I generally do not like interacting with people a lot. I was shy as a child and when I grew up I came to believe that small talk is for small people. That’s not to say I don’t have friends or I hate people, just that meeting new people is an effort for me and the older I get the lazier I get and I tend to feel less compelled to make the effort. Because of that I was interested to read the Confessions of a Sociopath by M. E. Thomas, not necessarily because I am one, but to find out more about the condition (if it can be called one).
The book starts with an excerpt from M. E.’s diagnosis and the follows a relatively shocking scene, meant to hook the readers by antagonizing them from page one. And it works for a while, M. E. explains about sociopathic traits in general and those that she identified in herself. But at some point I found it difficult to stay interested, because M. E. is very self-centered and reading time and again how she is impulsive and likes manipulating and ruining people gets boring at some point. Maybe this is also my rebellious streak, M. E. obviously considers herself a fascinating subject, so by pure contrariness on my side I am tempted to deny her this.
I found her journey to becoming a ‘functioning sociopath’ interesting overall, but not the way it was written, the book definitely could do with some more editing. At times M. E. feels like more than one person, on one hand revelling in the havoc she can wreack on other people’s lives; on the other she puts a lot of effort into reigning her impulses, striving for love. Which proves the, maybe not so obvious point, that not all sociopaths are inherently evil, and also that ’empaths’ can be evil too, sociopathy is definitely not the line between the good or evil.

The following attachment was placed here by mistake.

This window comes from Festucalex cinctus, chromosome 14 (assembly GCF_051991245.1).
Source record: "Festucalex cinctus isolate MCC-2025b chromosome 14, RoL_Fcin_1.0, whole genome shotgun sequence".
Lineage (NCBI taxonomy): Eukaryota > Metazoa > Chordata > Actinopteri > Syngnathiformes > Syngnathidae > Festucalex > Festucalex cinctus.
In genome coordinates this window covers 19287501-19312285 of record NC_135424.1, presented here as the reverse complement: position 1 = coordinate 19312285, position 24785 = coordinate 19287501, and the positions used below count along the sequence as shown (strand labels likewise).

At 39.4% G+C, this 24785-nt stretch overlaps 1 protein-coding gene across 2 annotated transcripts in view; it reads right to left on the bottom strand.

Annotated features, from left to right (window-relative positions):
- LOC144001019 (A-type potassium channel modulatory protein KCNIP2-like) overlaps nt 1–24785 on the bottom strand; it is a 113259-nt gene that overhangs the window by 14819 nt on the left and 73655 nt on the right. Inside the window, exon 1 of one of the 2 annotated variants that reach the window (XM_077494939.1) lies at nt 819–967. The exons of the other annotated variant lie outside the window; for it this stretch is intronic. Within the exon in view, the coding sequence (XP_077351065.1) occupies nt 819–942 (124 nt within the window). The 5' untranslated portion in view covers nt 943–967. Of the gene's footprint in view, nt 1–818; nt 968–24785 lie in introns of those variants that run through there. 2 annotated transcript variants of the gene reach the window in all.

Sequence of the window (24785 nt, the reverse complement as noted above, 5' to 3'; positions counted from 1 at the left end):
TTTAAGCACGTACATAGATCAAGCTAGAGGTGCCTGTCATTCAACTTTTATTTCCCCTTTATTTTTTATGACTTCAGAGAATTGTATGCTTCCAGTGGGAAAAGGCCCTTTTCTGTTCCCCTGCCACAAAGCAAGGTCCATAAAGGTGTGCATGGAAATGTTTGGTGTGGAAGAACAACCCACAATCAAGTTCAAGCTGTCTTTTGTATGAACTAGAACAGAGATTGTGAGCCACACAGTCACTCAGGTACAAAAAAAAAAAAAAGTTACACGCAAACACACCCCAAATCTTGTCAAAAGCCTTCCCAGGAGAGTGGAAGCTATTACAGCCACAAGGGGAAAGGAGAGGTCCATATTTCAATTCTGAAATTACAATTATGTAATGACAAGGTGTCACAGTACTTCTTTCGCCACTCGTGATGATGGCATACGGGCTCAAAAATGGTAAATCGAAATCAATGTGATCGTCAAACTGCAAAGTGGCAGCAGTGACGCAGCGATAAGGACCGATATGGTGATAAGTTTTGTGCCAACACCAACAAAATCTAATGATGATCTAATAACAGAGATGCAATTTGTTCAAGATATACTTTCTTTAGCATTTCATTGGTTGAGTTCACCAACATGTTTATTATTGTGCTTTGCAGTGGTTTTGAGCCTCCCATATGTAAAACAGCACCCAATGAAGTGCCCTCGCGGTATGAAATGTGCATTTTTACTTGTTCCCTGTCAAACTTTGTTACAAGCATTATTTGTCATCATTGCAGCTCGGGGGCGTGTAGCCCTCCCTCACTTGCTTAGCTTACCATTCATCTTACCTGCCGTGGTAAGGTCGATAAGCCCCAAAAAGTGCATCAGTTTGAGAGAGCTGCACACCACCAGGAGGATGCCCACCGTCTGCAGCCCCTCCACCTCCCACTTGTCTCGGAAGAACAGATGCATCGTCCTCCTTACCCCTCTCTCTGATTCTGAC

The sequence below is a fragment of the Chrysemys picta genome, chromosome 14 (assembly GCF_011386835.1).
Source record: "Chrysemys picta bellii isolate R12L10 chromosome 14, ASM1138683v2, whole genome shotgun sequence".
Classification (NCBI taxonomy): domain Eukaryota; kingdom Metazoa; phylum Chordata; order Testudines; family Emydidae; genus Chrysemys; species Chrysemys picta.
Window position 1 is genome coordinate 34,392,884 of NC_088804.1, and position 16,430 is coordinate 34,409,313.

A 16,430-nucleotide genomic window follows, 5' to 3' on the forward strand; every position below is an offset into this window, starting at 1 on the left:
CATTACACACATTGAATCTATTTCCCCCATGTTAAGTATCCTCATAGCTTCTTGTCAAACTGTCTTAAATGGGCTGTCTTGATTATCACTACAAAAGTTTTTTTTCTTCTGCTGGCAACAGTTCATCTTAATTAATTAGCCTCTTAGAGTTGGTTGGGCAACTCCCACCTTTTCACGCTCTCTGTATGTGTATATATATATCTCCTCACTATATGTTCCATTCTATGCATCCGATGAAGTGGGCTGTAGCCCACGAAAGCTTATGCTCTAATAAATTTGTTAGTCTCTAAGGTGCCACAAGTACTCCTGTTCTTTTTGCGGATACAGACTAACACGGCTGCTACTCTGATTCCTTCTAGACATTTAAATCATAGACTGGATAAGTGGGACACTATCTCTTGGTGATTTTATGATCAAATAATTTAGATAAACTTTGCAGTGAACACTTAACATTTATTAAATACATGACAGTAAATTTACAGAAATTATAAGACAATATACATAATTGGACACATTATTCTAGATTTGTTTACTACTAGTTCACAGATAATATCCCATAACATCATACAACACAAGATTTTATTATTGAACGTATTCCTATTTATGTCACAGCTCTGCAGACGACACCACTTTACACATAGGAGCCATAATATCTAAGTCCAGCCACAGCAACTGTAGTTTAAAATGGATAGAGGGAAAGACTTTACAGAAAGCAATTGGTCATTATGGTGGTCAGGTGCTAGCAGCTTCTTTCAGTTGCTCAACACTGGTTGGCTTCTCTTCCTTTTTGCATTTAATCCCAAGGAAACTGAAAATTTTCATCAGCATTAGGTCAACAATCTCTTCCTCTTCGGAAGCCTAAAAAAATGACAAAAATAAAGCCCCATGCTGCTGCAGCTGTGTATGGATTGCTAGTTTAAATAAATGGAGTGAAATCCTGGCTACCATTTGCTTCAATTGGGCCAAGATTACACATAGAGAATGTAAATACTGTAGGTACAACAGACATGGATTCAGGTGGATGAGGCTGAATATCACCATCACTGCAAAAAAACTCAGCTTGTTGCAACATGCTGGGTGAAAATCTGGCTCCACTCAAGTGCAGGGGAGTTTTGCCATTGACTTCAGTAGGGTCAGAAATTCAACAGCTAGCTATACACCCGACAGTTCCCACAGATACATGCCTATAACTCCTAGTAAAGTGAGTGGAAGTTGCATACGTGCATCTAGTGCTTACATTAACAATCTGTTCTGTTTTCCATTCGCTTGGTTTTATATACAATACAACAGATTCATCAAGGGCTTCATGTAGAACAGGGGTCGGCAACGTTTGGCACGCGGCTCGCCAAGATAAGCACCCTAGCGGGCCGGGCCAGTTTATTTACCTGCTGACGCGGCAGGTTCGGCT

It was not an easy read, I found M. E. super-annoying at times, but on the other hand I could sympathize with some of her struggle, as well as the need to constantly hide her diagnosis in fear of how it may impact her and her family if it became public knowledge. How she’d be judged not on her actions, but purely on the label she’s been assigned. This I think is a broader issue with how mental illness and veering from what is considered normal is perceived.
I also definitely agree that there is a need for greater understanding in the society that not every sociopath is by default a violent criminal, just like not every person with autism is a genius. We have to accept that sociopaths are one of many variations on the spectrum and they are able to function in the society with the right support.
All in all I did learn interesting things from this book, but it was not a pleasant experience. The book is often repetitive, M. E. is egocentric to a point of being annoying and the writing is not great. An important book, but it would probably have a bigger impact if it was better written.